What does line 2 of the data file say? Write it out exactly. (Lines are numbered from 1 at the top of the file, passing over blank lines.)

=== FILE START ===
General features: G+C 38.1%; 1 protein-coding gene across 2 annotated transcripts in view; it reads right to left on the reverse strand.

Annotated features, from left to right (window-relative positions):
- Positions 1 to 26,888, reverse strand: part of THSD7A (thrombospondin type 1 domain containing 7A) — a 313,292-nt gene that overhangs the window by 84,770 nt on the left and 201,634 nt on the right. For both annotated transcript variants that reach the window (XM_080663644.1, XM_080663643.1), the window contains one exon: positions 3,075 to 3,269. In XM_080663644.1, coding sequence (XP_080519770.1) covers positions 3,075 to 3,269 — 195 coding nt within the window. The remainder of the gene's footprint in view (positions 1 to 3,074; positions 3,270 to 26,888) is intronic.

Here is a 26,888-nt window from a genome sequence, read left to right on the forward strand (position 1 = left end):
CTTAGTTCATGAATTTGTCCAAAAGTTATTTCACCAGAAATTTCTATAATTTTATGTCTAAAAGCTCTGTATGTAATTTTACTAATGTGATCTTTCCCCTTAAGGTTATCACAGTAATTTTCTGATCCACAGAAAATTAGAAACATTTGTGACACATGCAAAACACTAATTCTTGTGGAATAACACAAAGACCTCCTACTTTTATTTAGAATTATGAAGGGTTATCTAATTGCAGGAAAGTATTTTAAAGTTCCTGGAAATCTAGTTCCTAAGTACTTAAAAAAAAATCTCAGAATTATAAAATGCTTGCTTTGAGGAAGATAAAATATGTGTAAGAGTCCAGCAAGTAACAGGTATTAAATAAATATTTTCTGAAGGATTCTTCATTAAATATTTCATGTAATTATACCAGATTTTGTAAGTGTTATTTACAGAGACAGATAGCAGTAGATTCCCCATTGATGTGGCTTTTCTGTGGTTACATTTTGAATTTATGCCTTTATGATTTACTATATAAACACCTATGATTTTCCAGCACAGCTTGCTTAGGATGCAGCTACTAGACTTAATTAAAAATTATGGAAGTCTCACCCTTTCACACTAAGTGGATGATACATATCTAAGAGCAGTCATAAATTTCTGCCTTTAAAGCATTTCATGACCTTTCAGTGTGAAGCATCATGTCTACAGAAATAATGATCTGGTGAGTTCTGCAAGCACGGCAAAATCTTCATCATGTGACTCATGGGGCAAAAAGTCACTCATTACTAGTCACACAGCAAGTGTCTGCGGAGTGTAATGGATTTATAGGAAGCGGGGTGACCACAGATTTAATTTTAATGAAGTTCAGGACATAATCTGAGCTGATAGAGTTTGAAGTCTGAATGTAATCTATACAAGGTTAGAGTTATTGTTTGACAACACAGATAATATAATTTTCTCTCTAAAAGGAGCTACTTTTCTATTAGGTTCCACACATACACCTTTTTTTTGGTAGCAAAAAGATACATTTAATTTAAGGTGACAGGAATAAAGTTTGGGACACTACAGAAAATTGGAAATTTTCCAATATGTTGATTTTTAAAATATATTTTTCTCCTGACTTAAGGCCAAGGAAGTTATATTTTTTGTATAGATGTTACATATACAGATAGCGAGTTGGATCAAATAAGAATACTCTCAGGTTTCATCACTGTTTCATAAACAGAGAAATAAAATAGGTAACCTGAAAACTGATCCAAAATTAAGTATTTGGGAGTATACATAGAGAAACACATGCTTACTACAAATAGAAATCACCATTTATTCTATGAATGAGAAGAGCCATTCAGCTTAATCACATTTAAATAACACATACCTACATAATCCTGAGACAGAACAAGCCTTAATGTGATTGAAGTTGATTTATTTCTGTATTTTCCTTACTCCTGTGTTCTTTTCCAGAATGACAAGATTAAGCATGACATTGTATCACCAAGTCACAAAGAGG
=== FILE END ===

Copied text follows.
Annotated features, from left to right (window-relative positions):